“Make sure your application is complete,” he said. “That was a big challenge for those who were struggling with their banks… It sounds like common sense, but it wasn’t always the case.”
Like many other financial institutions, Bank OZK works with its business customers to submit applications. In Florida, Bank OZK processed and funded more than 500 PPP applications and another 1,000 applied through the bank but are “currently being processed”.
“If and when the SBA allocates additional funds, we will be ready to submit the application,” he said.
GoFundMe to the rescue
The Cariloha Bamboo store opened in Naples in November 2018 and did “really well” as it recorded a 15% increase in sales compared to the previous year. However, like many small businesses across the country, the Snells’ livelihood began to bleed when the pandemic hit.
Sales at the store, which markets eco-friendly bamboo viscose products, fell 50% in March and is expected to fall 95% in April. The shop still does a bit of business with telephone orders and individual shopping appointments.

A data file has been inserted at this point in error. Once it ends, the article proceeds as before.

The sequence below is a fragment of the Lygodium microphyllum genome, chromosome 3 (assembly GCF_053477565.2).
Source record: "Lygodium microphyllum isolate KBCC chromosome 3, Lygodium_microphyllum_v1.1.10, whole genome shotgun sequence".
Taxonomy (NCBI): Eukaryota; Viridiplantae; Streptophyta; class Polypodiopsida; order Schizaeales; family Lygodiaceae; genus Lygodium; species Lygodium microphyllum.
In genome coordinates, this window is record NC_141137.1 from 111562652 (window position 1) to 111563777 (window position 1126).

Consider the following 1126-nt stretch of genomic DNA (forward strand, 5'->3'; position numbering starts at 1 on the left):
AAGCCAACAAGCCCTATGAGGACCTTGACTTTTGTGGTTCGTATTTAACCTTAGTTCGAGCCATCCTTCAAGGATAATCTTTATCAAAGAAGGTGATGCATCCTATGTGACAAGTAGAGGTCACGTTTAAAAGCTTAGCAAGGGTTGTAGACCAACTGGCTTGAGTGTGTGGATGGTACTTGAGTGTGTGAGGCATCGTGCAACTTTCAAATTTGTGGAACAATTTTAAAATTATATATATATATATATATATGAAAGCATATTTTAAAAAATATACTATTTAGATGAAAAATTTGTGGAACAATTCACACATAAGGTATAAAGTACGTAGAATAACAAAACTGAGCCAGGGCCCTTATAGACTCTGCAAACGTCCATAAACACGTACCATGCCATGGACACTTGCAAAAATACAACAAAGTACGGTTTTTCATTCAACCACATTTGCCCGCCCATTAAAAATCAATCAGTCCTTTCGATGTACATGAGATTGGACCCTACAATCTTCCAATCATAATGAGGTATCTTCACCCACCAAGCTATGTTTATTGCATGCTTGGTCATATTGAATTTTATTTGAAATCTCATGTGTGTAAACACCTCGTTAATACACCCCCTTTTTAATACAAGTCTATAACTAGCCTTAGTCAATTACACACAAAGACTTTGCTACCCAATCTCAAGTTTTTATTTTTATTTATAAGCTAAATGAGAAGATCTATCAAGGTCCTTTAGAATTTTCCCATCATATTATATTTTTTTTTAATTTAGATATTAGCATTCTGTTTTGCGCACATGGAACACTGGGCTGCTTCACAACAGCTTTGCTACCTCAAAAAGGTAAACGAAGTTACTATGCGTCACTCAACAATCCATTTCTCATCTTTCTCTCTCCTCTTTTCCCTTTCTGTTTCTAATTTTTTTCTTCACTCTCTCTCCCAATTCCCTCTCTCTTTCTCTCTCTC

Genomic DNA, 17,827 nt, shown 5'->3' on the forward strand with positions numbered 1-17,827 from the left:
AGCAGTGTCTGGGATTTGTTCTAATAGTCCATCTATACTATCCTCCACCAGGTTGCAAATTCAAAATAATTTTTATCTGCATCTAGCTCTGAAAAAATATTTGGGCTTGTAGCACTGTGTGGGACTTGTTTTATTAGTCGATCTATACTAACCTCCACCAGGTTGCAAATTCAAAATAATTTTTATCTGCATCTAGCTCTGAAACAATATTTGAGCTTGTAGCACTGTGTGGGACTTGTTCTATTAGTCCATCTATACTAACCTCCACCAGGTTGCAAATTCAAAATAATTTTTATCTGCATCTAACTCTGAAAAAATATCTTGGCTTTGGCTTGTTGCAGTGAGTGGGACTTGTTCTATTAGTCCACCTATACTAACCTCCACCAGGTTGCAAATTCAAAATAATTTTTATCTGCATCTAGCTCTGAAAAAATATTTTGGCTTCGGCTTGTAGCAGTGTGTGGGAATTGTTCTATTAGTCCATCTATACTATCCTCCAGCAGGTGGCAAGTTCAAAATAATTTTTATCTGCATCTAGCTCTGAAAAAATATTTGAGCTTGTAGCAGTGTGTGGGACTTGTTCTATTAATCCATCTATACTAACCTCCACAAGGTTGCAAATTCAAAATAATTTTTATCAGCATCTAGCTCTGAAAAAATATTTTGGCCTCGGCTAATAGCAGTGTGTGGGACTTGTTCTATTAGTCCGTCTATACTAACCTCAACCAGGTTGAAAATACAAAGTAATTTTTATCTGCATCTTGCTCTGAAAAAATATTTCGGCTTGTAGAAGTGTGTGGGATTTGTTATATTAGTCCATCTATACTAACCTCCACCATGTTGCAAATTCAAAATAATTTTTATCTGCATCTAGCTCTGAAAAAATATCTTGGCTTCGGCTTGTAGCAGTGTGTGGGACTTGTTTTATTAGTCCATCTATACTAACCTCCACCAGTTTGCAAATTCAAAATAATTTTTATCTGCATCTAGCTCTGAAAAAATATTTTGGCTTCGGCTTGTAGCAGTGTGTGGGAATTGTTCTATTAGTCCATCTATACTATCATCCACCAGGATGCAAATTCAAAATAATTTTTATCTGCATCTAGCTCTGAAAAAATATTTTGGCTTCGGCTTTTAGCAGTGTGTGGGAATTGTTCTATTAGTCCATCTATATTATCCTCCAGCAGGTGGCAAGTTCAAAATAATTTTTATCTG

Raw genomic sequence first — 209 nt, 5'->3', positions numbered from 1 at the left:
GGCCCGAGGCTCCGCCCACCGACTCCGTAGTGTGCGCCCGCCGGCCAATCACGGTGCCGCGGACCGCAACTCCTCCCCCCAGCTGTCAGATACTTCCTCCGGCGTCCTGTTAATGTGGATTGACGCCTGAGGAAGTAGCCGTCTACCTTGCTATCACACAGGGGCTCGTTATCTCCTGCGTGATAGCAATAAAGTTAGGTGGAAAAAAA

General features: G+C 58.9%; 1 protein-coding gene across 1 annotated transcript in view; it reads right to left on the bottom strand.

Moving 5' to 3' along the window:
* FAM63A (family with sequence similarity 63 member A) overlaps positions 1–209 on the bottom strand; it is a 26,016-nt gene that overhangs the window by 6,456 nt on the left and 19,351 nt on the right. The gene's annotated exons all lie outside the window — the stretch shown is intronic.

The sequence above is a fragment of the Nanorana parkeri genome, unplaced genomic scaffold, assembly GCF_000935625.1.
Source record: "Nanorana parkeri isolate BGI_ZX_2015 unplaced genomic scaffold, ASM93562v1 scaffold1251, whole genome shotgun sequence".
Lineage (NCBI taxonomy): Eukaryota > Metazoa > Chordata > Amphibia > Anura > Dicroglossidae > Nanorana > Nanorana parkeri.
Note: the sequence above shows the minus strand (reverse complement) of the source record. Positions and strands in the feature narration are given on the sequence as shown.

However, because the Snells are licensees of the Cariloha Bamboo brand, they cannot sell through the Cariloha Bamboo website.
“It’s devastating,” added Robin Snell. “And it’s also worrying because this is part of the high season in Naples. As soon as we can hopefully open sometime in May, we will go straight into the summer season.”
She stated they lost at least a month and a half of the sales they needed to get through the summer and next season.
“If we don’t get there, we have to close,” Jeff Snell said. “And we will lose everything.”
They had applied for $22,000 in PPP funds to reinstate a third worker who could not be kept and also keep themselves on the payroll.
“We use what we have left over from our own personal savings to cover payroll,” Jeff Snell said.
“Our life savings are in this store and going right out the door,” he added.
Reach Andrew Wigdor at [email protected] and on Twitter @andrew_wigdor